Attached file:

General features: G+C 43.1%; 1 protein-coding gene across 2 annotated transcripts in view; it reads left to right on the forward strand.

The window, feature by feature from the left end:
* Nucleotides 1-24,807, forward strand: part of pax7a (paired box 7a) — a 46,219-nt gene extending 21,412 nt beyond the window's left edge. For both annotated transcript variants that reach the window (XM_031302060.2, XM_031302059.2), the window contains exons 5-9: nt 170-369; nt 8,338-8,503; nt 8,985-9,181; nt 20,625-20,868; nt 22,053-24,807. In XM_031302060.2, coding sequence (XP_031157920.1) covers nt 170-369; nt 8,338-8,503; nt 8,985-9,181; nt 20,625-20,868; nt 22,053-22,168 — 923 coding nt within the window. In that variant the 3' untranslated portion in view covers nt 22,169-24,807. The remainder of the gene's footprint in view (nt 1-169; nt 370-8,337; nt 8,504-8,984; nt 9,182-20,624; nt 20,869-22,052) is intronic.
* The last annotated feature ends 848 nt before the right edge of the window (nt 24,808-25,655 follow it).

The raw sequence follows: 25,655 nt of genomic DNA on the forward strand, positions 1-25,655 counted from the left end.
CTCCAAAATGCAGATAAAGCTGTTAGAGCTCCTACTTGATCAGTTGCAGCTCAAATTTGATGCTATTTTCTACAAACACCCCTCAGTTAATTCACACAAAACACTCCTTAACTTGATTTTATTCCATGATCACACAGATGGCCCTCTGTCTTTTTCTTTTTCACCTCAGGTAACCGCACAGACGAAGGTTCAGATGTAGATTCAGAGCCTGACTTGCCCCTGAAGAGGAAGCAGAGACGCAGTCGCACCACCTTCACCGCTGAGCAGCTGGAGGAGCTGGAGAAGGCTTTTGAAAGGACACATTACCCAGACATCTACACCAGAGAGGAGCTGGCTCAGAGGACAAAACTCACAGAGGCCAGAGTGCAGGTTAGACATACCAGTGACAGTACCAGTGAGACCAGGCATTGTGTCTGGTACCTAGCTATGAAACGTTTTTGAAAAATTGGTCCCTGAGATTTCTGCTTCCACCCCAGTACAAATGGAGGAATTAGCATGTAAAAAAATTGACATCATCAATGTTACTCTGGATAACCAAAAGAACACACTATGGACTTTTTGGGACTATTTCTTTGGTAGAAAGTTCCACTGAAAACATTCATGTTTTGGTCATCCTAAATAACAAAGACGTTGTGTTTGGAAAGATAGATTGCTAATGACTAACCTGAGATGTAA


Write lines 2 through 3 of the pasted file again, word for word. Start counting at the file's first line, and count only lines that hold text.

The window, feature by feature from the left end:
* Nucleotides 1-24,807, forward strand: part of pax7a (paired box 7a) — a 46,219-nt gene extending 21,412 nt beyond the window's left edge. For both annotated transcript variants that reach the window (XM_031302060.2, XM_031302059.2), the window contains exons 5-9: nt 170-369; nt 8,338-8,503; nt 8,985-9,181; nt 20,625-20,868; nt 22,053-24,807. In XM_031302060.2, coding sequence (XP_031157920.1) covers nt 170-369; nt 8,338-8,503; nt 8,985-9,181; nt 20,625-20,868; nt 22,053-22,168 — 923 coding nt within the window. In that variant the 3' untranslated portion in view covers nt 22,169-24,807. The remainder of the gene's footprint in view (nt 1-169; nt 370-8,337; nt 8,504-8,984; nt 9,182-20,624; nt 20,869-22,052) is intronic.